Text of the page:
Startup diary: When fighting stress, sometimes other founders are the only ones who understand
It is said that leadership is a lonely road. That is very true, and is the reason founders are often advised to seek partners so that they can share the hard journey of building a business with others.
But if you look at the numbers (from the MIT Sloan School of Management, no less), just over half of all successful exits are by a company with just one founder.
It's hard to find co-founders, and opportunities do not wait.
Even when you have a founding team, someone eventually has to be CEO. Maybe for a little while, things can be grey, and everybody can just call themselves 'founder', but after a while, especially when a few customers turn up, the buck has to stop somewhere.
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Somebody has to step up and take the first step on that lonely road.
The CEO will always suffer the most mental strain, because all roads eventually lead to them.
The CEO has to handle not only the staff and management team (and co-founders), but also the board of the company and investors.
Everybody wants a piece of you, and you can't complain - you signed up for this!
Who do you turn to for help navigating these paths? A mentor, as discussed last week, will be a great help.
But there is another source of support which is just as valuable - other founders. Sometimes, they are the only ones who really understand.
When speaking to another founder, you can share things, and your perspective as CEO, that are difficult to share with others.
For example, you might be about to lose a big client.
While that should be a big topic of internal discussion at management level, you still have to show leadership, so cannot really talk about how the situation makes you feel, or is affecting your mental health.
Another founder can offer a safe space to open up about this aspect of the problem.
They might even have enough of a distance to tell you to 'fire' that customer and move on.
It's hard for your reports to take a position like this because it is socially risky, no matter how hard you work to make discussion open. Group-think is real, and can lead to decisions that keep everyone miserable, most especially you as the CEO.
As well as individual discussions with other founders, try to put together a founder group.
This can be very informal. You probably all see each other at the same conferences anyway.
Discussions in founder groups might not be quite as personal, but you can still open up about your challenges.
It's important that everyone understands that an informal 'founder NDA' is in place - a non-disclosure agreement.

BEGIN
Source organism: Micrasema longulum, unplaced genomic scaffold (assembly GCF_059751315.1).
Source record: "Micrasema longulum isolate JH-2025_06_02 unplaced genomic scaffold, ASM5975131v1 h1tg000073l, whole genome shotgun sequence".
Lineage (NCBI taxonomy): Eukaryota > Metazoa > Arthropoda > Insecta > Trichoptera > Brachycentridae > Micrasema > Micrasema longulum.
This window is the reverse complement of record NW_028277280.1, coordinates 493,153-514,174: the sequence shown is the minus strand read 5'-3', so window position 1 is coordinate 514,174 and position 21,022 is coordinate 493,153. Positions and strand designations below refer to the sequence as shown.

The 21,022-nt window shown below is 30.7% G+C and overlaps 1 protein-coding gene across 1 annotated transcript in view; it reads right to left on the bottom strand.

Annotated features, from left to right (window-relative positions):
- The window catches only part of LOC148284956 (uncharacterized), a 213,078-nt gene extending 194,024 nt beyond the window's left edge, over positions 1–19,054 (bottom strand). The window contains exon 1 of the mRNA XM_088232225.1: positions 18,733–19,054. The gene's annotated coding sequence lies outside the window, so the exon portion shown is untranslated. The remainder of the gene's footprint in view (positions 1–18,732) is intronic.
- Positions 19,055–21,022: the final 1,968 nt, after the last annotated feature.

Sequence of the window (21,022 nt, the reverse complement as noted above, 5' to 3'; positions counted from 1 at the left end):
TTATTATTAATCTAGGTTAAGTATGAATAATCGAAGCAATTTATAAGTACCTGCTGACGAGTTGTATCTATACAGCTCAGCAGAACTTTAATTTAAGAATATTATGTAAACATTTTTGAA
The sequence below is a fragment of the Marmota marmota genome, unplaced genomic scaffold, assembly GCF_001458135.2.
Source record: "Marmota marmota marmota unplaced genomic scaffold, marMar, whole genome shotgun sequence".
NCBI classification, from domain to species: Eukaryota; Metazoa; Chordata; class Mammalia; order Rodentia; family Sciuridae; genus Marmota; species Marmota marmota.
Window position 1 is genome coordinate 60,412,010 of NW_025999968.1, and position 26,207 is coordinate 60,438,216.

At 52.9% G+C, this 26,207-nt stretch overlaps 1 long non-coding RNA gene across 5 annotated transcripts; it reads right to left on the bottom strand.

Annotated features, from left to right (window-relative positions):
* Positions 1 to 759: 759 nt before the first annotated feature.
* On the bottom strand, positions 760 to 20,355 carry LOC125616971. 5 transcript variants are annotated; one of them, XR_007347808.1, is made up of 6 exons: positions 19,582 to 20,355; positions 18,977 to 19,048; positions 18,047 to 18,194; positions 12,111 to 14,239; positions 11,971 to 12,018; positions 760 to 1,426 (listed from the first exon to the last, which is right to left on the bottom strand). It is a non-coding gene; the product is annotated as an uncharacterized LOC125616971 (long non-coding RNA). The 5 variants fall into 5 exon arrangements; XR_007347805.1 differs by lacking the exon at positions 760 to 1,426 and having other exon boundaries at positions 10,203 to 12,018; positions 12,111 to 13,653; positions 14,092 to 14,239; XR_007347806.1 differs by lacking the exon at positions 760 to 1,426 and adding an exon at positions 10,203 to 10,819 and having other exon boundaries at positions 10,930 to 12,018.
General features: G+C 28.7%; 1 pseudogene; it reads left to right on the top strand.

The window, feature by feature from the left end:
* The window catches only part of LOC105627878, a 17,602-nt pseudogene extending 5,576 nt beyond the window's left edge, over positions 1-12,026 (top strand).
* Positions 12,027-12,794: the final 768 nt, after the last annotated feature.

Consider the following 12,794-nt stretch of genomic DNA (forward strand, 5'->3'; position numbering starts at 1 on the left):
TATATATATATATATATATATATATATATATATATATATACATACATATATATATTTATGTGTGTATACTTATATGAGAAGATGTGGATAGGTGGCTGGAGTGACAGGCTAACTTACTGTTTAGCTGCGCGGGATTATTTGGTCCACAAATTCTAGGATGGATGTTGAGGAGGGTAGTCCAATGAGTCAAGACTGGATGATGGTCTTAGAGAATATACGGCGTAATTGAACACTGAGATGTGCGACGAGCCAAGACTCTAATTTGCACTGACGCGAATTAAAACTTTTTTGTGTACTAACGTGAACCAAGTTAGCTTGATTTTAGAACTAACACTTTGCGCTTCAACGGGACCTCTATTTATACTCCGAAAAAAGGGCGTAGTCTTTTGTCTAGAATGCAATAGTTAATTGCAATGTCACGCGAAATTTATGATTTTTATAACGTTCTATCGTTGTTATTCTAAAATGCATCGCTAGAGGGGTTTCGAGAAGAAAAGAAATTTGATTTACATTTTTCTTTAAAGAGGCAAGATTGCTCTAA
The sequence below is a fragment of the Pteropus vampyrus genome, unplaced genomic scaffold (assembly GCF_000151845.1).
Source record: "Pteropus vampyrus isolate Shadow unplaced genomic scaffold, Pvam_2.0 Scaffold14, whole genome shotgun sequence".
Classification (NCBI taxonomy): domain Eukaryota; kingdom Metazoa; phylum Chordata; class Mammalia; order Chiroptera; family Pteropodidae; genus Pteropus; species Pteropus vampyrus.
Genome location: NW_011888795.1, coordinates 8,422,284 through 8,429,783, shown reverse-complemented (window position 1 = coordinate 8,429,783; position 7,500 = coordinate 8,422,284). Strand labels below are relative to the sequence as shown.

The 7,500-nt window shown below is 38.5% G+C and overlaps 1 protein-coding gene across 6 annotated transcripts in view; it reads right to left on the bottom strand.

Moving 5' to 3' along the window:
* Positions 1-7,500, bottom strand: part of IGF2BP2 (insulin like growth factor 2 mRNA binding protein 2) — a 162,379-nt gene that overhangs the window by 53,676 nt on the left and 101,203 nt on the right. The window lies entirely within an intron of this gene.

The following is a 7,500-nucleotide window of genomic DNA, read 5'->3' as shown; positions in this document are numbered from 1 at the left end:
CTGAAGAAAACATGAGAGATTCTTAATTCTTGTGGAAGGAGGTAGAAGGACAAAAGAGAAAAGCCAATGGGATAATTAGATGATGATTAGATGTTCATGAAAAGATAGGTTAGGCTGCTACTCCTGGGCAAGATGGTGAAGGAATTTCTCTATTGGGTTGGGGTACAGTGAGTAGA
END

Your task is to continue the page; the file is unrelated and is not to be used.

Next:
Confidentiality is important to a well-functioning business. It will therefore take a little time for your group to really gel, but it will be worth it.
As well as informal founder groups, there are formal ones.
Voxgig is very privileged to be an Enterprise Ireland-funded company. One of the benefits is the support provided via the Founders Forum programme. You are put together with a small group of other founders at a similar stage of business development.
You get a moderator to look after you, and you meet every two months or so. All conversations are confidential.
Of all the supports offered by Enterprise Ireland, this has been the most help to me in my current endeavour.
It is very liberating to be able to talk openly to other founders, and to be able to share challenges and wins with others in the same boat.
The other founders won't pull punches either, which is just as useful. And you can bare your soul, making the road a little less lonely.
The other benefit of building close relationships with other founders is that you can offer help yourself to others.
Even when you are going through mental hell, and the strain is affecting your physical health, you'll still find a great deal of comfort in helping others.
This may not sound very hard-nosed and business-like, but it's important to remember that business is just about people at the end of the day.
You ignore that fact at your peril - this is a lesson it has taken a techie like me many years to learn.
Managing your mental state as you build a business is a critical task.
You need to be aware that you need to do it.
Just trying to power through will lead to blow-ups and bad, heat-of-the-moment decisions.
Of all the techniques to manage stress, I have found that leaning on other founders is one of the most effective. They care, even if the world does not.
Metrics: this week, we have 41 open issues and 191 closed issues. We've cleaned out a lot of old, irrelevant stuff.